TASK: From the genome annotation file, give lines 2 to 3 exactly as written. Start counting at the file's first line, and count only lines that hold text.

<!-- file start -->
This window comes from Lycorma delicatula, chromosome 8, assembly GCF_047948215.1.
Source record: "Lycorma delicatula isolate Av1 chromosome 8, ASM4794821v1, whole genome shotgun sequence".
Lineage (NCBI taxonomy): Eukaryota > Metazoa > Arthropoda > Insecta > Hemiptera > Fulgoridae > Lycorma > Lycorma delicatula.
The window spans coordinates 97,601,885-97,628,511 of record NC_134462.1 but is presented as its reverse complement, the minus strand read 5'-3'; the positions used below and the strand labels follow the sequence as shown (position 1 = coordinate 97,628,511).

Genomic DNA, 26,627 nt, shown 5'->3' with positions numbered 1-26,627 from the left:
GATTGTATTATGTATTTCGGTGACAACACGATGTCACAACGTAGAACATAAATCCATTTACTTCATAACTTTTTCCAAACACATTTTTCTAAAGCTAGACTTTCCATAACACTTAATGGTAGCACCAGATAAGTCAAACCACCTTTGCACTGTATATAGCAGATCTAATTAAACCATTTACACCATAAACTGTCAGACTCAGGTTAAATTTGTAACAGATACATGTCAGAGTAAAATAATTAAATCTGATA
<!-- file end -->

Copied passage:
Source record: "Lycorma delicatula isolate Av1 chromosome 8, ASM4794821v1, whole genome shotgun sequence".
Lineage (NCBI taxonomy): Eukaryota > Metazoa > Arthropoda > Insecta > Hemiptera > Fulgoridae > Lycorma > Lycorma delicatula.